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gareth-lewis
27th February 2012

Private university defies application slump whilst parent company has faced US investigation.

Applicant figures for private university BBP have seen a large increase this year while publicly funded universities have suffered
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TLDR

The private institution BPP University College has seen applications for undergraduate places soar by 139 percent this year, while most publicly funded universities in England have seen a substantial drop in applications.

The University welcomed the rise in applications, stating that it: “indicates that students still feel that there is quality, affordable education available to them in the UK.”

BPP recently announced it was offering degree programmes for between £5,000 and £6,000 a year for 2012-2013. With the government’s fee rise taking affect from 2012, this means that BPP will undercut the price of every degree programme from an English state funded university.

The coalition government has looked to encourage more private universities into the higher education sector. But there have been serious concerns raised about whether for-profit companies really have quality education as their first priority.

The Apollo Education Group, the US based company which owns BPP University College has been the subject of undercover investigations by the US Government Accountability Office over aggressive recruitment tactics and misleading information on graduate prospects.

The 2010 report alleged that Apollo’s “college representatives exaggerated undercover applicants’ potential salary after graduation and failed to provide clear information about the college’s program duration, costs, or graduation rate.”

“Admissions staff used other deceptive practices, such as pressuring applicants to sign a contract for enrollment before allowing them to speak to a financial advisor about program cost and financing options,” the report continues.

An even more damning report from the US Department of Education found that employees at Apollo’s University of Phoenix felt the institution lost all student focus and became solely profit driven after it was listed on the New York Stock Exchange.

Students at the University of Phoenix were reported to have been misled over the extent of government funding available to them to support their studies. The 2004 investigation also found evidence that the University “kept students in class even though they were unable to perform”.

The Department of Education’s figures show a graduation rate of 16 percent at the University of Phoenix, well below the national average of 55 percent.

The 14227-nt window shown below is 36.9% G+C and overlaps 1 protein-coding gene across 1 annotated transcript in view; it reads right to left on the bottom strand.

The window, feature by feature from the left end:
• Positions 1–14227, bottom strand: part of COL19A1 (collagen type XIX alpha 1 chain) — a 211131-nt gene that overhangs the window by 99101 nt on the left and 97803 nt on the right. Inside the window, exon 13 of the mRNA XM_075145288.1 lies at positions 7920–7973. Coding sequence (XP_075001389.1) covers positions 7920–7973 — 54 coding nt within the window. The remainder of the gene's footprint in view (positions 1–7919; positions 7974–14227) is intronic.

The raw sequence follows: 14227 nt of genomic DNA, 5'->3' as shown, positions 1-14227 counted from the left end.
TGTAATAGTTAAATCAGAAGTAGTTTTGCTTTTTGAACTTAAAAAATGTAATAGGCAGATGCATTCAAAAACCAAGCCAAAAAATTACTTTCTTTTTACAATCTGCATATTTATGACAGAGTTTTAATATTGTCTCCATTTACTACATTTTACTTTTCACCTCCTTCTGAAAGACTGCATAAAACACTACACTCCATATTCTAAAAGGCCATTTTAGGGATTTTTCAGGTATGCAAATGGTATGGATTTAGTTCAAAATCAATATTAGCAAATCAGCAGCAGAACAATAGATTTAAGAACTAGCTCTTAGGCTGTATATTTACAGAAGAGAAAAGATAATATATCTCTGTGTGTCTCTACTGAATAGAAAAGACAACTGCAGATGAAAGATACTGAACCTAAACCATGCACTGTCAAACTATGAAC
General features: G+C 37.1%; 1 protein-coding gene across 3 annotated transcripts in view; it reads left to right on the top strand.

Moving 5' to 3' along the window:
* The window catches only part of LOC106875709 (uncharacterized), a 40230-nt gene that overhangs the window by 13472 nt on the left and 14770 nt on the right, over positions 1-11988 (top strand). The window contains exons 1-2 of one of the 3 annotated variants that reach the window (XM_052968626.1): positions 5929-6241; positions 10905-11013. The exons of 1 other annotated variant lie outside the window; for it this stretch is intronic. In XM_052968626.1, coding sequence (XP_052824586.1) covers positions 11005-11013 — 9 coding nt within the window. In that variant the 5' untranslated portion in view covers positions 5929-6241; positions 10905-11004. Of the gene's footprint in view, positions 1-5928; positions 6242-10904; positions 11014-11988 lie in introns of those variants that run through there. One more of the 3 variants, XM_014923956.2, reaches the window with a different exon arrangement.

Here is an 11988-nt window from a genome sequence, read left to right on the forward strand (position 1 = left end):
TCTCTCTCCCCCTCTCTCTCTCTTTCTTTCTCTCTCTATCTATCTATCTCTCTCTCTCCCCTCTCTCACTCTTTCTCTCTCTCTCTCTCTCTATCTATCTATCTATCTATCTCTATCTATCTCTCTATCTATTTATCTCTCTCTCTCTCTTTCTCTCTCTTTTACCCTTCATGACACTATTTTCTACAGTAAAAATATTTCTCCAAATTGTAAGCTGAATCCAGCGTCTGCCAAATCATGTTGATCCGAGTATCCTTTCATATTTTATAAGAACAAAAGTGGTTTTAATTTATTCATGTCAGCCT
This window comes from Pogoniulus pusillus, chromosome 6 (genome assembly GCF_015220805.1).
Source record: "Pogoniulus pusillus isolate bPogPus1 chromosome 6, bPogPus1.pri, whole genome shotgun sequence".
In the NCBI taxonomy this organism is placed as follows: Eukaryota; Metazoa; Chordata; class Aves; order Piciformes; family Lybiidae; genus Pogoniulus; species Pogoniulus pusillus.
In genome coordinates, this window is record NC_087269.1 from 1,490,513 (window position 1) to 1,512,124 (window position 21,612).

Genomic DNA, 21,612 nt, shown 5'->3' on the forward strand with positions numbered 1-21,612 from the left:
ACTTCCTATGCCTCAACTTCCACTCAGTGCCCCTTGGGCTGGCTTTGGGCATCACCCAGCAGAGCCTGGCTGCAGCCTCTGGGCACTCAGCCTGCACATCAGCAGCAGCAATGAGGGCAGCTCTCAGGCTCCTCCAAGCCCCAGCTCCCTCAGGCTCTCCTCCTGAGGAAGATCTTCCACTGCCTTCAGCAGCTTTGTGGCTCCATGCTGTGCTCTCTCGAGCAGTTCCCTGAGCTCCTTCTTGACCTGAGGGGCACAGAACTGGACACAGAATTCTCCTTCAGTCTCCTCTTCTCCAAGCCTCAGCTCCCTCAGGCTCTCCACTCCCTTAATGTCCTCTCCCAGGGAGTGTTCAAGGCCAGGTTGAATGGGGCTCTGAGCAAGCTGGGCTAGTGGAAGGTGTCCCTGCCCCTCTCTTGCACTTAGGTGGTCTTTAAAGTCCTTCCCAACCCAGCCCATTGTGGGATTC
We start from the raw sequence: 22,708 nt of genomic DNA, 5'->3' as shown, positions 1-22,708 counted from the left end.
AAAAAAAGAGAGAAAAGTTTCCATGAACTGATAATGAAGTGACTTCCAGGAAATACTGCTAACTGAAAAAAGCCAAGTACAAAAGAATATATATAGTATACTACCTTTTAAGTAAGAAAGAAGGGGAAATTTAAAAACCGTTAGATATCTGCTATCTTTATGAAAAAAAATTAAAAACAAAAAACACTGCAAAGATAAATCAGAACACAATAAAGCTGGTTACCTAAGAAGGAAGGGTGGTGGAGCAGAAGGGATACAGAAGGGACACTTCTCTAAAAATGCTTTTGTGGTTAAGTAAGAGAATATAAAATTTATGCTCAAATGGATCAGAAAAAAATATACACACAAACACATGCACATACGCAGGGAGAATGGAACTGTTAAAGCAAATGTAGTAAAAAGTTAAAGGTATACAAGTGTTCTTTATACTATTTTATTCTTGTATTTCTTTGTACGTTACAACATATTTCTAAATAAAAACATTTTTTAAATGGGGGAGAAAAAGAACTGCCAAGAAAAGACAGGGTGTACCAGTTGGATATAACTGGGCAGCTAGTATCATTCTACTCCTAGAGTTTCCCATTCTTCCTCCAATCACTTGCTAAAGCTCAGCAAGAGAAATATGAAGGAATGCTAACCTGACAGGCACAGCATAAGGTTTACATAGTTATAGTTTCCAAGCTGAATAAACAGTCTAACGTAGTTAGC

Serious claims against Apollo’s business practices have been widespread. As far back as 2004, they were the largest focus of a series of investigations and reports by state and federal agencies.

Last year Apollo was fined $300 million for withholding from shareholders a damning report authored by the US Education Department that said the company was illegally paying recruiters on the basis of enrollment numbers.

Carl Lygo, CEO of BPP College has dismissed claims that introducing private providers into the education mix is a danger to the quality of UK universities.

“The US has some of the world’s best private universities: Harvard, Princeton, Stanford, MIT”, he says.

But there is a significant distinction in the US between private universities such as Ivy League institutions and the for-profit outfits that have been at the centre of educational and business malpractice allegations.

An American higher education advocacy group, the AACRAO, has been highly critical of the vast majority of these for-profit institutions. They are accused of “offering completely worthless programs” that “don’t meet the traditional standards of quality”.

“Millions of students have stepped forward to better themselves and ended up with crushing debt and no enhanced wage-making capability,” said Barmak Nassirian, associate executive director of the AACRAO.

BPP have insisted that their operation is entirely separate to the Apollo Group US and that strict government regulations ensure the quality of the education they offer.

Speaking to The Mancunion, a spokesman for the Department of Business, Innovation and Skills stressed that there was “quite a different regulatory system in the UK than in America at the moment but also we have the QA, the Quality Assurance Agency.” The QAA’s purpose is to “safeguard standards and improve the quality of UK higher education”, according to its website.

For its part, the academic community remains skeptical about the quality of education offered by private institutions like BPP. An open letter in the Daily Telegraph last month bearing the signatures of 500 UK academics warned that students would be offered “derisory graduation rates, crushing levels of debts and degrees of dubious value.”

Gareth Lewis

Gareth Lewis

Former news editor (2011-2012).

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